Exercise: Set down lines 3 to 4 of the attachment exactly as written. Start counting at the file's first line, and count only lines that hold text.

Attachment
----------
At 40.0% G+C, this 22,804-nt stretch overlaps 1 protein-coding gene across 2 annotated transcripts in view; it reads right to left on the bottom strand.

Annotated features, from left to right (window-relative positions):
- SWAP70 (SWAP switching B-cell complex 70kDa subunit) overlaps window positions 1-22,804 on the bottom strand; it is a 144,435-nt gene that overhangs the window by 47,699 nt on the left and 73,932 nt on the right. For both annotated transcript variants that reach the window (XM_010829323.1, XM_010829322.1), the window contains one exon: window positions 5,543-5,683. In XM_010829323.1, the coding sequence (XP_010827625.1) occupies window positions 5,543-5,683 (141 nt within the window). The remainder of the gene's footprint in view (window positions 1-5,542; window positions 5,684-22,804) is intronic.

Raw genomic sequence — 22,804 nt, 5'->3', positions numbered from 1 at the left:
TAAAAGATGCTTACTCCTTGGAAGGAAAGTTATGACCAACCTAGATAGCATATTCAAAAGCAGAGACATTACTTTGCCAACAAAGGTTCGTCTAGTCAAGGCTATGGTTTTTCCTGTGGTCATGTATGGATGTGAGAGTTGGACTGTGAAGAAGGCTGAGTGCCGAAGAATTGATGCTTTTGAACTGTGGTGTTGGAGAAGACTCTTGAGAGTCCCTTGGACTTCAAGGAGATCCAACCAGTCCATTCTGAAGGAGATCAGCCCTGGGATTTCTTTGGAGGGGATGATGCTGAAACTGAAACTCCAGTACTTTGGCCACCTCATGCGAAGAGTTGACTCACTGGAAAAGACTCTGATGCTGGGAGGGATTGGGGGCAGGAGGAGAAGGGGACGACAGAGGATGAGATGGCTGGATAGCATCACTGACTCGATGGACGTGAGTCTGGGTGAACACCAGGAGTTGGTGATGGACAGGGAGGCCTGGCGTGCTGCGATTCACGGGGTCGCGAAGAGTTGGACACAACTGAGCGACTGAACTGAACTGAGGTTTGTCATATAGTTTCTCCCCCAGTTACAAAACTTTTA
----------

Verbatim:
- SWAP70 (SWAP switching B-cell complex 70kDa subunit) overlaps window positions 1-22,804 on the bottom strand; it is a 144,435-nt gene that overhangs the window by 47,699 nt on the left and 73,932 nt on the right. For both annotated transcript variants that reach the window (XM_010829323.1, XM_010829322.1), the window contains one exon: window positions 5,543-5,683. In XM_010829323.1, the coding sequence (XP_010827625.1) occupies window positions 5,543-5,683 (141 nt within the window). The remainder of the gene's footprint in view (window positions 1-5,542; window positions 5,684-22,804) is intronic.

Raw genomic sequence — 22,804 nt, 5'->3', positions numbered from 1 at the left: